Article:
Motu Iti is one of the northern Marquesas Islands in French Polynesia. Located west-northwest from Nuku Hiva, Motu Iti is the site of extensive seabird rookeries.


Vaituha is a small valley in northwestern Eiao which empties into a small bay of the same name. This bay is the only reliable anchorage on Eiao.

Rimatara Island in French Polynesia

Rimatara is the westernmost inhabited island in the Austral Islands of French Polynesia. It is located 550 km (340 mi) south of Tahiti and 150 km (93 mi) west of Rurutu. The land area of Rimatara is 8.6 km2 (3.3 sq mi), and that of the Maria islets is 1.3 km2 (0.50 sq mi). Its highest point is 106 m (348 ft). Its population was 872 at the 2017 census.

Roman Catholic Diocese of Taiohae Catholic diocese in French Polynesia

The Roman Catholic Diocese of Taiohae , in French Polynesia, is a suffragan diocese in the ecclesiastical province of the Roman Catholic Archdiocese of Papeete, yet still depends on the missionary Roman Congregation for the Evangelization of Peoples.

Nuku Hiva Airport is an airport on Nuku Hiva in the Marquesas Islands, French Polynesia. The airport is located 19 km (12 mi) northwest of the main village of Taiohae. It is also known as Nuku A Taha. The drive to Taiohae is over dirt roads and takes 90 minutes.

Vaipō Waterfall Waterfall on the island of Nuku Hiva in the Marquesas of French Polynesia

Vaipo Waterfall is a waterfall on the island of Nuku Hiva, in the Marquesas of French Polynesia. It is a horsetail-type waterfall with a single drop of height 1148 ft, making it the tallest waterfall in Polynesia outside of New Zealand and Hawaii.

Plateau Station Antarctic Station

Plateau Station is an inactive American research and South Pole—Queen Maud Land Traverse support base on the central Antarctic Plateau. Construction on the site started on December 13, 1965, and the first traverse team arrived in early 1966. The base was in continuous use until January 29, 1969, when it was closed but mothballed for future use, and was the most remote and coldest of any United States stations on the continent. It was also the site for the world's coldest measured average temperature for a month at that time, recorded in July 1968, at −99.8 °F (−73.2 °C).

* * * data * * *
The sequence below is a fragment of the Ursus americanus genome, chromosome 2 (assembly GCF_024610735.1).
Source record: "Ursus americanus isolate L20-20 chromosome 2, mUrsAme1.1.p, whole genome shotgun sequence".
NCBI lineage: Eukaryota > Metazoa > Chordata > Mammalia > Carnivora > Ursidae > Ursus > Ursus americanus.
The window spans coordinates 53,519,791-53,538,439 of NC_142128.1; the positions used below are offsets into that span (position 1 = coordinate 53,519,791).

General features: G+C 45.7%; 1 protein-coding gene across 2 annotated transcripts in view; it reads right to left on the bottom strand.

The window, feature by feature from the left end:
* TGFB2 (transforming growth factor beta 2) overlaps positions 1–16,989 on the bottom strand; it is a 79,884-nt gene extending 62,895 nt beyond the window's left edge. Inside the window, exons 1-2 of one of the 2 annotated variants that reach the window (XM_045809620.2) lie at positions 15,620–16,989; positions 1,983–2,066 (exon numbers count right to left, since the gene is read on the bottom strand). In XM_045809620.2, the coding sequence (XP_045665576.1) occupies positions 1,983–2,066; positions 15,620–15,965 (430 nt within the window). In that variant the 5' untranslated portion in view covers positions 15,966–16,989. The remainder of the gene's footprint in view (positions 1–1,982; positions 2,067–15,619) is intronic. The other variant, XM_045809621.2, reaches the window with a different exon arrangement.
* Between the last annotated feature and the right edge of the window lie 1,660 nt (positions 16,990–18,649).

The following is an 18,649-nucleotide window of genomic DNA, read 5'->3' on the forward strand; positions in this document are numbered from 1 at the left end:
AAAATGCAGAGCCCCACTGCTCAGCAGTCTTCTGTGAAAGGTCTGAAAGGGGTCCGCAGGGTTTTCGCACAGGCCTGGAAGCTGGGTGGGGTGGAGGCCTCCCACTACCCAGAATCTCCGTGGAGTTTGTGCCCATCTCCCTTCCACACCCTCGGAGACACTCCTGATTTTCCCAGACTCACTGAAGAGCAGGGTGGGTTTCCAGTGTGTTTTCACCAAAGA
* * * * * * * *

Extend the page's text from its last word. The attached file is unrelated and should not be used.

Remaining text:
Detroit Plateau is a major interior plateau of Graham Land, with heights between 1,500 and 1,800 metres. Its northeast limit is marked by the south wall of Russell West Glacier, from which it extends some 90 miles (140 km) in a general southwest direction to Herbert Plateau. The plateau was observed from the air by Sir Hubert Wilkins on a flight of December 20, 1928. Wilkins named it Detroit Aviation Society Plateau after the society which aided in the organizing of his expedition but the shortened form of the original name is approved. The north and east sides of the plateau were charted by the Falkland Islands Dependencies Survey in 1946–47.